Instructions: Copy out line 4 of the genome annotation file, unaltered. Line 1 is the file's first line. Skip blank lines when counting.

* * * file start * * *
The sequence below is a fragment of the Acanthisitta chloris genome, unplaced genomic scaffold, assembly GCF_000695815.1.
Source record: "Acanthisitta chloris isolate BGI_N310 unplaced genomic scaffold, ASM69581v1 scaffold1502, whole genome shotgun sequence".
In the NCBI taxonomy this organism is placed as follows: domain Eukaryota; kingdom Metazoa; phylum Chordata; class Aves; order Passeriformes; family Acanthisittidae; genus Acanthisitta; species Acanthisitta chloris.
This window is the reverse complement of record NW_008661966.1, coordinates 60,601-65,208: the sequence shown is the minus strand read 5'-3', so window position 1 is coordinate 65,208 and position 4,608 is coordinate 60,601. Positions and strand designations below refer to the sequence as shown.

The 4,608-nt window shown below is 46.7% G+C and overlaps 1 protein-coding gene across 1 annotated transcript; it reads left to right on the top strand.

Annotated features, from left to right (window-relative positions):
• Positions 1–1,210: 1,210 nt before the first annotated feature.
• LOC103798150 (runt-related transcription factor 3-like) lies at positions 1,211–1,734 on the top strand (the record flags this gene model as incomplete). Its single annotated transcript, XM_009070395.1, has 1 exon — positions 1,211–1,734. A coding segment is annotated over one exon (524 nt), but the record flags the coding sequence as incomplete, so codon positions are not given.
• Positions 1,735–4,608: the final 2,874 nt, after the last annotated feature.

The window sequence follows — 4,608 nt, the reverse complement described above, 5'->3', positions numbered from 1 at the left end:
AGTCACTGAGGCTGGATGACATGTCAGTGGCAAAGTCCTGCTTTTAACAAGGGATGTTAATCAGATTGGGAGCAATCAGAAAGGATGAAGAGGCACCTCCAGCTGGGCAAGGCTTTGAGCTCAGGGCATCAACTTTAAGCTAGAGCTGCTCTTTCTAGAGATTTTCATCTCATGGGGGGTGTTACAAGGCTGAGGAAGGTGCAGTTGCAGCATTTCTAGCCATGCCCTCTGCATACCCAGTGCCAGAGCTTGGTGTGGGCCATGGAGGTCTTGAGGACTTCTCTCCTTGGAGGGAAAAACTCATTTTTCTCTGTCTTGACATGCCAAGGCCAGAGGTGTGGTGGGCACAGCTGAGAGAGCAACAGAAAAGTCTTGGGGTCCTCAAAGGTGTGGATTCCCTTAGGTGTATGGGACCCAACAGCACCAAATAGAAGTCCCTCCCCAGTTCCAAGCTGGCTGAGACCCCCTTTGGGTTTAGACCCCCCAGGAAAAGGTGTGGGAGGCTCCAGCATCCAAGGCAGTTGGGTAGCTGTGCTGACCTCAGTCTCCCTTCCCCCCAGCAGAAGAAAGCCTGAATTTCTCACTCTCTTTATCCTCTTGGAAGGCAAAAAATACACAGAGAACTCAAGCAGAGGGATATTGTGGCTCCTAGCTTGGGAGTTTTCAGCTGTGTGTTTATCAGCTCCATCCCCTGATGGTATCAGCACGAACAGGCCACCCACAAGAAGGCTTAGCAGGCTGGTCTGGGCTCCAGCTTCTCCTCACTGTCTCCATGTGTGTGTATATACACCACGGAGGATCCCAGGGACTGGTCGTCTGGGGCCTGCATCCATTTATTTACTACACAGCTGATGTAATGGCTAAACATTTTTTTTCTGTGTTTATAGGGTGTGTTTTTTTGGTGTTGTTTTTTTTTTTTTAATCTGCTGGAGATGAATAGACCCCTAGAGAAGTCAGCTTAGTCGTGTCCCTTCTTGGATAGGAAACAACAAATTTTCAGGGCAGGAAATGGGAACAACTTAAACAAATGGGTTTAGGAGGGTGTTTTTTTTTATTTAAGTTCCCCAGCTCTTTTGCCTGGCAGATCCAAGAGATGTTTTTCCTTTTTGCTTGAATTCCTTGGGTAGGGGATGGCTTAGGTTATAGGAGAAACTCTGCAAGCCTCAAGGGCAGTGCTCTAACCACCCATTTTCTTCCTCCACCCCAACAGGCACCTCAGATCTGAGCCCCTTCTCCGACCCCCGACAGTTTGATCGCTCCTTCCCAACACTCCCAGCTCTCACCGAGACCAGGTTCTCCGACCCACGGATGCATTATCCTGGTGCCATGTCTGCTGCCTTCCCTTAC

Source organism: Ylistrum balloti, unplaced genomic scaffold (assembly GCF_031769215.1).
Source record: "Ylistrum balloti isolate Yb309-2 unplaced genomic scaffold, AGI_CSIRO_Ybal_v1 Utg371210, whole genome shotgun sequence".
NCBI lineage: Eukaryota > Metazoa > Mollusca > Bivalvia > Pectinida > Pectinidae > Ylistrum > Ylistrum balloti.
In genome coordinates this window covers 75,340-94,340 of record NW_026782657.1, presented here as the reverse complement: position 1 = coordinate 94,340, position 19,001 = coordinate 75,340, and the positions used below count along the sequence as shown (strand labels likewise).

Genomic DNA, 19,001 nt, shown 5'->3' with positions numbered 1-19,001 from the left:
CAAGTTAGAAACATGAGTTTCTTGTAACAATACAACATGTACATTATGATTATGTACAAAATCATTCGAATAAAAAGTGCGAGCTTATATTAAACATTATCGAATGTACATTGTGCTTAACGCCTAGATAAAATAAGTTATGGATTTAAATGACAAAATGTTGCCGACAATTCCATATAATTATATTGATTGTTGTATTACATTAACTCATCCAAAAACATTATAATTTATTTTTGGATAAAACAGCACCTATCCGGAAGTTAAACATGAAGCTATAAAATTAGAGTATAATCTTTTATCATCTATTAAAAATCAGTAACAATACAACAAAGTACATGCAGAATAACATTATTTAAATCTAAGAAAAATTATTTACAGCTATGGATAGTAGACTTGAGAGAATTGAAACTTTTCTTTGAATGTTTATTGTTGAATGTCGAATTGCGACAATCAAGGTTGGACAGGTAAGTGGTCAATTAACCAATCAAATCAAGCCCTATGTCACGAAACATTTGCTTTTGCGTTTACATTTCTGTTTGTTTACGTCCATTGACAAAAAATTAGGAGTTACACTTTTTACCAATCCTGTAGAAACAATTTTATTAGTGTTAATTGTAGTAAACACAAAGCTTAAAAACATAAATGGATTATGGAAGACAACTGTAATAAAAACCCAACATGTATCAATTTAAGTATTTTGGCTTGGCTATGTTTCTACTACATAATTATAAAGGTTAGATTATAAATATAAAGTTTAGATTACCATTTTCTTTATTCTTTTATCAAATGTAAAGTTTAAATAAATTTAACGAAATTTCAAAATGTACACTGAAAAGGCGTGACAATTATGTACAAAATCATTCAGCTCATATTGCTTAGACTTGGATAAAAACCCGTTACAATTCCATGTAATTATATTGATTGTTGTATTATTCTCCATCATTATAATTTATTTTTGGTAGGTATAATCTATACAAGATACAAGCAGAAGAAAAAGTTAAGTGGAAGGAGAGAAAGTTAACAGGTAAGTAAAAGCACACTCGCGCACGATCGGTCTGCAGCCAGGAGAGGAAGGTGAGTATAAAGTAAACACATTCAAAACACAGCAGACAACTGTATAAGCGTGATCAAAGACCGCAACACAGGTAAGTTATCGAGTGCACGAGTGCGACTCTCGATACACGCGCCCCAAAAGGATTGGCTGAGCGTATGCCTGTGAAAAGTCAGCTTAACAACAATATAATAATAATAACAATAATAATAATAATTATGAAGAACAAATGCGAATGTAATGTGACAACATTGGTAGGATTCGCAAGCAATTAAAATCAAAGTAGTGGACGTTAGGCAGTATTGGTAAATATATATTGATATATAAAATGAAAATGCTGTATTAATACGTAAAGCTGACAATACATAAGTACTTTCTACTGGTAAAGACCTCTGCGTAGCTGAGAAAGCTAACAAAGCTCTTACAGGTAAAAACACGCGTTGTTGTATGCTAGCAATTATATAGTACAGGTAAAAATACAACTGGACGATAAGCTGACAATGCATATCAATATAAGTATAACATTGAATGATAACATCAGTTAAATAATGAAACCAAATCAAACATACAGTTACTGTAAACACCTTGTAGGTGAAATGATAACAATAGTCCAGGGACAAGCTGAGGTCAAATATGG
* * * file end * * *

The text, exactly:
This window is the reverse complement of record NW_008661966.1, coordinates 60,601-65,208: the sequence shown is the minus strand read 5'-3', so window position 1 is coordinate 65,208 and position 4,608 is coordinate 60,601. Positions and strand designations below refer to the sequence as shown.